Iran Nuclear Update – 2000

Iran has been a member of the Nonproliferation Treaty since 1970 and claims not to have a nuclear weapons program. U.S. officials, however, believe Iran is trying to build the bomb secretly and is using a nuclear power program to mask the effort.

Bushehr: Russia continues to build a 1000-megawatt light-water reactor at Bushehr despite American efforts to stop the project. Germany cancelled its plans to build the reactor in 1979 soon after the outbreak of the Iranian revolution.

In 1998, the United States persuaded Turboatom, a Ukrainian firm, to abandon its $45 million contract to build turbines for the Bushehr reactor. That same year, Russian officials announced that the Bushehr power station would double in size, with four reactors instead of two as originally planned.

In April 2000, the United States successfully persuaded the Czech Republic to bar its companies from supplying components to Bushehr, including the ZVVZ Milevsko company which had been contracted to supply air conditioning equipment. The United States also appealed directly to the Russians by offering them $100 million to abandon the reprocessing of spent fuel from other countries and to stop the construction of Bushehr. However, Russia’s Minister of Atomic Energy Yevgeny Adamov insisted that Russia would not give up its contract with Iran, which could be worth $1 billion.

Construction at Bushehr is running about 18 months behind schedule, and Russian officials now estimate the project will be completed by 2002. According to Yevgeny Reshetnikov, Russia’s deputy minister of atomic energy, large-scale physical works at Bushehr began in February, and there were approximately 47,000 pieces of usable German equipment available. Another 10,000 pieces of mechanical and electrical equipment are available for use, but they lack the necessary quality assurance documentation or are obsolete.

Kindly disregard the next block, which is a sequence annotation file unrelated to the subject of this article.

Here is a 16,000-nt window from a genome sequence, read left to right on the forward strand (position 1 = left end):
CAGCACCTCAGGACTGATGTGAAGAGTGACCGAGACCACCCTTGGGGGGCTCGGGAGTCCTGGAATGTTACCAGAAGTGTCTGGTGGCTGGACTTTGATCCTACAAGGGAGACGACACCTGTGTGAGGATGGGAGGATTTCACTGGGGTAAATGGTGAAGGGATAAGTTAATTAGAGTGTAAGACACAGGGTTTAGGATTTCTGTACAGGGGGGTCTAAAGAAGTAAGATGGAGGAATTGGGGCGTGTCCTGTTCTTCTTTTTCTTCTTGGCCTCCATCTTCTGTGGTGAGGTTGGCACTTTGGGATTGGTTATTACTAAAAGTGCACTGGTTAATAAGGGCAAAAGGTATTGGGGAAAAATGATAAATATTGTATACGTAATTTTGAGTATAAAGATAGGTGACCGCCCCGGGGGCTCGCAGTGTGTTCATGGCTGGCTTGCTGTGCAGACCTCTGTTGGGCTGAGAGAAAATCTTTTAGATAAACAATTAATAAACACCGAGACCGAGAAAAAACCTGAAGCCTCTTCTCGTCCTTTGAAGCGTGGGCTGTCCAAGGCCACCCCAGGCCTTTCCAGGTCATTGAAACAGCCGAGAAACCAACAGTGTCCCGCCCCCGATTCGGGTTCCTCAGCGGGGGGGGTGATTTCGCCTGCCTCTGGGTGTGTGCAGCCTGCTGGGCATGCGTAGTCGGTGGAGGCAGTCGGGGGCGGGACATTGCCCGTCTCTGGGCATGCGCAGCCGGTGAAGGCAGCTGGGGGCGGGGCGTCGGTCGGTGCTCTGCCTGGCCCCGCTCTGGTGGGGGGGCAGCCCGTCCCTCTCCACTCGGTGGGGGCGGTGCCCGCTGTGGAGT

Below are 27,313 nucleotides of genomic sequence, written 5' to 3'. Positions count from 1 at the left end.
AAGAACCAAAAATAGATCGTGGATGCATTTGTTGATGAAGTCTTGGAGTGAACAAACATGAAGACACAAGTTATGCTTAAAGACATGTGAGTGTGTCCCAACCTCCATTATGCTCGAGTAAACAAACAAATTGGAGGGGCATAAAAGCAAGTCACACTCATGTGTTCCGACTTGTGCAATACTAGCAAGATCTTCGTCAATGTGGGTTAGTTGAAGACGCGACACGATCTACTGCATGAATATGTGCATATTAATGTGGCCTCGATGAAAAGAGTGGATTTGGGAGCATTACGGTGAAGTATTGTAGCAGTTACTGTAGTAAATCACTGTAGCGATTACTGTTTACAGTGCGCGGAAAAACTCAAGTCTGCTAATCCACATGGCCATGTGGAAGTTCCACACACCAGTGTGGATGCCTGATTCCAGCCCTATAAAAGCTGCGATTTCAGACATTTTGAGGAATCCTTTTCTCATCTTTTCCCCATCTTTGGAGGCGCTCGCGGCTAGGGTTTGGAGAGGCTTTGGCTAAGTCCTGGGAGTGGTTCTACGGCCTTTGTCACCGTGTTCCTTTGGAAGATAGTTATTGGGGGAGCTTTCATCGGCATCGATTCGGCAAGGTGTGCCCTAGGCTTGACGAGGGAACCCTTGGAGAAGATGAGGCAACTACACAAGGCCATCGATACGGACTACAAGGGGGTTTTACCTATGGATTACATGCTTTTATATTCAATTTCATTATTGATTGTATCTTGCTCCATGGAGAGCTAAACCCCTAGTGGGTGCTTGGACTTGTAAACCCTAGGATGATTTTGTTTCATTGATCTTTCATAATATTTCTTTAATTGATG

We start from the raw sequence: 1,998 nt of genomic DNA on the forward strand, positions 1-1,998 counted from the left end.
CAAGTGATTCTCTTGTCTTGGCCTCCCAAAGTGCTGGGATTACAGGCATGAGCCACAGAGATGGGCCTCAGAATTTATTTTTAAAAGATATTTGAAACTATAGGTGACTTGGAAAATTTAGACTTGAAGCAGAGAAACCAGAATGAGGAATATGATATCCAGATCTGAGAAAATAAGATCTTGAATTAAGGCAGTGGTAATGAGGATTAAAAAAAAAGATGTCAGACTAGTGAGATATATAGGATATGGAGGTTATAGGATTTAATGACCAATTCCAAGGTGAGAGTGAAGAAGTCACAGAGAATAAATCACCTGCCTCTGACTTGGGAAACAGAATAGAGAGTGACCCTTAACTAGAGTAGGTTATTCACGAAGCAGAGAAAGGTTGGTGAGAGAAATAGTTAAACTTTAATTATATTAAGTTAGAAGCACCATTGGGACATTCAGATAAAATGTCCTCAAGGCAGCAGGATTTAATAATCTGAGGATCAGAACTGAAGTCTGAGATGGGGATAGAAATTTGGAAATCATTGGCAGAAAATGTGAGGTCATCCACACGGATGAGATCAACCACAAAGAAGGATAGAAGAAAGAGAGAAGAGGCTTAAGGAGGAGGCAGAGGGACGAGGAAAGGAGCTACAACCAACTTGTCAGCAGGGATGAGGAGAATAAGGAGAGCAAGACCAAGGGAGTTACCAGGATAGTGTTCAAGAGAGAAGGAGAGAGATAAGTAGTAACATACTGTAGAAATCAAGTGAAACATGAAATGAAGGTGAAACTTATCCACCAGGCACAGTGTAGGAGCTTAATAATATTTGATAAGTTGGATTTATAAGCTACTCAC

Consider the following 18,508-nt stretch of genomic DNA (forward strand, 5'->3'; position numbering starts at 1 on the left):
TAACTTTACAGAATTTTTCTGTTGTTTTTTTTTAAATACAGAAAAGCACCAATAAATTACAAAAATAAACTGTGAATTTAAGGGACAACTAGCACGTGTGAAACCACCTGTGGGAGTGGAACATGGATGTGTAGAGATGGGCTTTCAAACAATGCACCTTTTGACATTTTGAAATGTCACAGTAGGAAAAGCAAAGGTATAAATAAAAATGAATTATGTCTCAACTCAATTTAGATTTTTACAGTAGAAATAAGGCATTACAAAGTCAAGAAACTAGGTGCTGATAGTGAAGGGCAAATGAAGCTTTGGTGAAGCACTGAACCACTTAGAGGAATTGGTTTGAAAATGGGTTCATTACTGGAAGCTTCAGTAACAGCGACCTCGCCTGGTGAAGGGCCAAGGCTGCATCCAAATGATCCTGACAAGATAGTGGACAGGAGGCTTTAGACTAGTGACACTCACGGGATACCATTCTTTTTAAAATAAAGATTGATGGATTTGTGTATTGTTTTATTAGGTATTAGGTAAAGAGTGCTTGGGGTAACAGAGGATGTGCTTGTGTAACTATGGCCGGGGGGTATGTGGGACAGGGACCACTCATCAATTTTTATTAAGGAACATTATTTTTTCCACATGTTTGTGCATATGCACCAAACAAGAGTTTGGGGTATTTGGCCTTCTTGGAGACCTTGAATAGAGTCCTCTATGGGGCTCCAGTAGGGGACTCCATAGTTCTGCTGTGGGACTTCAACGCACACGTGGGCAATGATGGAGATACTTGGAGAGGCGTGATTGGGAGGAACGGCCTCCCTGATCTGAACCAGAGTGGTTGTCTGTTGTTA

Other nuclear imports: It was reported in 1998 that Western intelligence agencies believed that the Atomic Energy Organization of Iran (AEOI) was trying to procure equipment used in laser enrichment of uranium. According to the reports, the AEOI was working on both molecular laser isotope separation (MLIS) and atomic vapor laser isotope separation (AVLIS) at the Laser Research Center in Tehran. Iran has also been indigenously producing neodyne ytterbium-aluminum (Nd-YAG) lasers.

In February 1999 the United States imposed sanctions on ten Russian entities for allegedly selling nuclear and missile technology to Iran. The companies are: Baltic State Technical University, Europalace 2000, Glavkosmos, Grafit (State Scientific Research Institute of Graphite), INOR Scientific Center, Moso, Polyus Scientific Production Association, D. Mendeleyev University of Chemical Technology of Russia, Moscow Aviation Institute, and divisions of the Scientific Research and Design Institute of Power Technology.